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Choosing to commit to ourselves can be the best thing some days.   

We’re consistently committing too many things daily in our lives. From that “yes” to a friend to run errands with them even though that was not the best time for us to go, to that event scheduled five months in advance. We have all been there. Are we way too nice agreeing to do things we’re not willing to do?     

Writing and talking about self-care is always challenging because it looks different for everyone. Self-care is not a formula or a one-day practice. It is more than doing a nighttime face mask, lighting up that candle you got as a gift three years ago and never used, or even taking time to be in silence with yourself. Self-care is a combination of all practices alike that also involve other people who are part of our routine. Our relationships and their tone also set our daily lives inclined towards our self-care or the care of others.     

Thinking about all that, I realize that maybe taking another direction towards self-care can be the best option somedays when feeling very overwhelmed and trying to reach everyone’s expectations about ourselves. That’s why a no-commitment mood may be the new self-care to most of us.     

I recently browsed through Disney Plus, and I started thinking about the classic movies we usually watch when we are kids and how it influences our “commitment” decisions. Then a thought hit me.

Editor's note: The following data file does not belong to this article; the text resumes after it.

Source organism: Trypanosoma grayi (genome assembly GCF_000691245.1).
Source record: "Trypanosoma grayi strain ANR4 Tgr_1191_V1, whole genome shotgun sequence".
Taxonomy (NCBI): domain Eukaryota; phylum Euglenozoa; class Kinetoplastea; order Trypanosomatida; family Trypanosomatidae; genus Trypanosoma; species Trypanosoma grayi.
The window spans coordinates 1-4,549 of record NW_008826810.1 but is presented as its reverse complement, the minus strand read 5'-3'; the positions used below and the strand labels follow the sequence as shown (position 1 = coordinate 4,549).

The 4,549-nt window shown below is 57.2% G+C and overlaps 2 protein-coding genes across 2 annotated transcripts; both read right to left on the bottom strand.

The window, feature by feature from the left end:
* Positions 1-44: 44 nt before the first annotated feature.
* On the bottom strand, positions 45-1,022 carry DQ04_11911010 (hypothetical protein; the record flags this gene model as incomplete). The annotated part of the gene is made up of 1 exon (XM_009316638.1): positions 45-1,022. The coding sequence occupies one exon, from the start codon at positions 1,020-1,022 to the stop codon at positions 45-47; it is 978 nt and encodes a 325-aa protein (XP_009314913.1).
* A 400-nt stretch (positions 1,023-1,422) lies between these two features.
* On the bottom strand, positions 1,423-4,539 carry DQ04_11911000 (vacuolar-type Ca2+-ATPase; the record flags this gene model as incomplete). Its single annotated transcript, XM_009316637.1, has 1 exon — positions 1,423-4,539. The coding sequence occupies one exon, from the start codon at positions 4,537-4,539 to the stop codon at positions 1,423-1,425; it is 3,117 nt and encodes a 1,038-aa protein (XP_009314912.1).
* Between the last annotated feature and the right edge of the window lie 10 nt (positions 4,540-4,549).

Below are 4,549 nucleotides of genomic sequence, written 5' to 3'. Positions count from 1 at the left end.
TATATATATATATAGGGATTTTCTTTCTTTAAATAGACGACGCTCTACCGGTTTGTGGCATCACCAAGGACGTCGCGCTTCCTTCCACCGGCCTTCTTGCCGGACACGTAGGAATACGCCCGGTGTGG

What if Cinderella did not wait for her shoe to find its way back to her? What if she had said to the prince to “keep” it? What would her life be?

A no-commitment mood is restricted to not committing to a new relationship at a higher level and lowering down other commitments we make daily. Think about it: we’re constantly agreeing to do things and committing our time to those things that, in the end, may not really be what we wanted to do. And why do we do that? To satisfy someone else, but we end up sacrificing our own time for ourselves.     

With that being said, a no-commitment mood is to choose to not commit your time in advance. It is about to go with the “flow” and occasionally let life take the wheel for us. Don’t plan every day of next weekend. Don’t keep waiting for that text, that email. Take the holiday season to enjoy the present moment and do things when you feel like doing them. But self-care is not only occasionally. For example, instead of agreeing to meet your friends on Friday night on a Monday morning, wait until Friday afternoon to decide if you are up to that after a long week. I know this can be quite a challenge for some planners out there, but sometimes letting loose on decisions like this can bring great must-needed relaxation to your life.     

The same goes for when you are meeting someone new that can become a new partner. We are so often under pressure and rush to meet “the one” that we forget that sometimes people are there to spend some time with us. Even if it is not forever, why not enjoy it while it is still happening? It is about not committing to that perfect scenario we create in our minds.